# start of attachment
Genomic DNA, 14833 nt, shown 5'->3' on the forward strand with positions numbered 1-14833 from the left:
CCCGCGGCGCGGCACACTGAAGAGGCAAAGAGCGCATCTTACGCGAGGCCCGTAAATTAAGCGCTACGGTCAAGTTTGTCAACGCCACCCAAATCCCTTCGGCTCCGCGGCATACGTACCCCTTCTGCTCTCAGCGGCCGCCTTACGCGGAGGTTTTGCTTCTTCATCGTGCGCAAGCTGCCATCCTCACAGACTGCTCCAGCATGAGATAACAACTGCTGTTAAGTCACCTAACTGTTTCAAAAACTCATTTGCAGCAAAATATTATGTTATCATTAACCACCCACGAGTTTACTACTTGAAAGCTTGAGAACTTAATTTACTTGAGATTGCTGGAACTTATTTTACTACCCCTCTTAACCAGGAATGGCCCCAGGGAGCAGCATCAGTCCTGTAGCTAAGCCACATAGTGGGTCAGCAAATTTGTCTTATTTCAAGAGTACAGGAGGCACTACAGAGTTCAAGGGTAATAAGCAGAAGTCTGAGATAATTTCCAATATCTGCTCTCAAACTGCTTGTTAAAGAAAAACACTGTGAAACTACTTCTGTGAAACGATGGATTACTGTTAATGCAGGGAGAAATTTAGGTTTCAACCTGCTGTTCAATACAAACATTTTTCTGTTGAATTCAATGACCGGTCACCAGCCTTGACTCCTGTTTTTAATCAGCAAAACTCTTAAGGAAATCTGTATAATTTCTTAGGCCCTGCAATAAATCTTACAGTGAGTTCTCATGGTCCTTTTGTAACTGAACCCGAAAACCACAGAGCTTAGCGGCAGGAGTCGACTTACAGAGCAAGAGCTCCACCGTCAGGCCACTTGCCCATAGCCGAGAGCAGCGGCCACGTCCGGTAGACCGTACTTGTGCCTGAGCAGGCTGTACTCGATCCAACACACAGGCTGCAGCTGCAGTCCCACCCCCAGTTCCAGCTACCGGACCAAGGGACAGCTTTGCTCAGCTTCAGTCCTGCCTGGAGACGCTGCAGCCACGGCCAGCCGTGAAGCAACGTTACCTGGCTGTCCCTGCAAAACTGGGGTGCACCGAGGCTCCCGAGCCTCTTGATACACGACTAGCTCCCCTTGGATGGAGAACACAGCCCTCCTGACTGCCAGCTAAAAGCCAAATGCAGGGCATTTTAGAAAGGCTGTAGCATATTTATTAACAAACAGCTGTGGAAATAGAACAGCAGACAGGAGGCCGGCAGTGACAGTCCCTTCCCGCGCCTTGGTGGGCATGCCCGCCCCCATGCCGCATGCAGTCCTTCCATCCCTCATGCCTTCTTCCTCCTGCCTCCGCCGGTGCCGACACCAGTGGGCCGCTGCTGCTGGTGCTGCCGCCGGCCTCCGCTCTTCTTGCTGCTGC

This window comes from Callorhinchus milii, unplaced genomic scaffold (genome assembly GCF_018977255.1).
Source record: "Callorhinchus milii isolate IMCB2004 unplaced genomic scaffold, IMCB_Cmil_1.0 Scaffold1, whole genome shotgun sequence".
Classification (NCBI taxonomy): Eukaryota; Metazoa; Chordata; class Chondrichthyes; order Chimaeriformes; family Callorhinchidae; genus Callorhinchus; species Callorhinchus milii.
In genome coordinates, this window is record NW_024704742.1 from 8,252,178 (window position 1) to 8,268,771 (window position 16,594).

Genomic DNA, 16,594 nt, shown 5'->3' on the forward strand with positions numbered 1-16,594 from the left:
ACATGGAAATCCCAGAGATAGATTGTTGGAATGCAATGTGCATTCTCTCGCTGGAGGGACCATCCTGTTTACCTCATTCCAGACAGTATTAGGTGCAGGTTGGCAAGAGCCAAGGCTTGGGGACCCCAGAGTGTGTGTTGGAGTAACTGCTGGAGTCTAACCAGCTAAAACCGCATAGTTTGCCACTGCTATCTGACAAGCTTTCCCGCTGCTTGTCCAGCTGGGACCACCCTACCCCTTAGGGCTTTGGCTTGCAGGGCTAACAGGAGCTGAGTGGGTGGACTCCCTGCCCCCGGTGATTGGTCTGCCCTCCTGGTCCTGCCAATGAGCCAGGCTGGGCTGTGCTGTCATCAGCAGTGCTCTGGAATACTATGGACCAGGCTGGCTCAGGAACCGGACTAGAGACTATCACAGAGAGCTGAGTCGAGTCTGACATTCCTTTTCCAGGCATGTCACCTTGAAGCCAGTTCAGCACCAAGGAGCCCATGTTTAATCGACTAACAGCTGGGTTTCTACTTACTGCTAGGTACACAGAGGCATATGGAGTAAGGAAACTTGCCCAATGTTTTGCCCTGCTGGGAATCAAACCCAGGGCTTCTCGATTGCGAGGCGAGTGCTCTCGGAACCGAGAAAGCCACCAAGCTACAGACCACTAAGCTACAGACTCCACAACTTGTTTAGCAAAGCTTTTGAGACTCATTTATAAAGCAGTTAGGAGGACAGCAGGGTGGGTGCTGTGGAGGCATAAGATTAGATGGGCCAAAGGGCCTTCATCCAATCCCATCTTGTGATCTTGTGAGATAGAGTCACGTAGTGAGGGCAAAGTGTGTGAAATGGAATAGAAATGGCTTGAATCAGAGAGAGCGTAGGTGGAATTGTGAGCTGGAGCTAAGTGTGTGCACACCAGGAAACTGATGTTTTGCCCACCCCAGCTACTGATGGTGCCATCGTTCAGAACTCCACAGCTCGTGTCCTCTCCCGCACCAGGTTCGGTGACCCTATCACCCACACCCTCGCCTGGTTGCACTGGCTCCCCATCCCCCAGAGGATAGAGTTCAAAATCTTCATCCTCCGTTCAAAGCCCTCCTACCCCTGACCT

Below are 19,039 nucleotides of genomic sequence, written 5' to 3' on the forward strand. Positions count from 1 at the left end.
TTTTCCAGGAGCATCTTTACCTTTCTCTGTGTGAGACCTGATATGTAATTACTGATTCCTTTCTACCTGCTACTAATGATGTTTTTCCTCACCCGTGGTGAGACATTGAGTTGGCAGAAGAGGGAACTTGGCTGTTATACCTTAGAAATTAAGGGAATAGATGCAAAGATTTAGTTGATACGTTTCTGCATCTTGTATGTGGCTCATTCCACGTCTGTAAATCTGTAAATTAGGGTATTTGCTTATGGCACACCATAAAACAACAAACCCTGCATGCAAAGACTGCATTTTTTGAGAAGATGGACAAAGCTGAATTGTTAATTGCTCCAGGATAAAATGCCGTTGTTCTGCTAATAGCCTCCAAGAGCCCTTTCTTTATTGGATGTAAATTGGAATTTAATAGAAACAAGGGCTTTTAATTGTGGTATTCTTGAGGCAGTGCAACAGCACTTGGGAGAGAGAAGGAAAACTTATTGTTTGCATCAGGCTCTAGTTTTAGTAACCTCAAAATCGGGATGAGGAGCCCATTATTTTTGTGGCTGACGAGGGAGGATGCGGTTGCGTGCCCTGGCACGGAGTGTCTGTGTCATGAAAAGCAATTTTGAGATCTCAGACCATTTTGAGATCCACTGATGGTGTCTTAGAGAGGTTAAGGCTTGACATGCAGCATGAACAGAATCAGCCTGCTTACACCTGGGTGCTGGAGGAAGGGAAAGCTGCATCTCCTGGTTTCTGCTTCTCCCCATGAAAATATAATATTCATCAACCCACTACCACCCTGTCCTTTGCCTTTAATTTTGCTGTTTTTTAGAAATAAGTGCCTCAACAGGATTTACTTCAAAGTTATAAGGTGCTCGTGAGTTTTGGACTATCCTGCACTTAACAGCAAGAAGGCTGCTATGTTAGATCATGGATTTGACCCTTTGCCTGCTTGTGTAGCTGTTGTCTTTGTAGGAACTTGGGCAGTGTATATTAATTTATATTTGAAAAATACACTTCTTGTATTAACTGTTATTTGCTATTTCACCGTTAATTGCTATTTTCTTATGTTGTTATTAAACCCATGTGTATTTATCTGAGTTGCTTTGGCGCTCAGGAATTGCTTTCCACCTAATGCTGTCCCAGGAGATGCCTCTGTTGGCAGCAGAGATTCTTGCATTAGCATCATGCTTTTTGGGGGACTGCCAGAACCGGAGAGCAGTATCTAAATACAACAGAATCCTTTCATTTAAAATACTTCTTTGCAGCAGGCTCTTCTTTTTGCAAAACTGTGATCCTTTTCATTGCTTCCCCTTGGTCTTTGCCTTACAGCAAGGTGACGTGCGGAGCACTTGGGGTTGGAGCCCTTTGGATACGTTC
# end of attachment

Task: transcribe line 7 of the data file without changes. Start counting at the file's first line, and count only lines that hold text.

Genomic DNA, 16,594 nt, shown 5'->3' on the forward strand with positions numbered 1-16,594 from the left: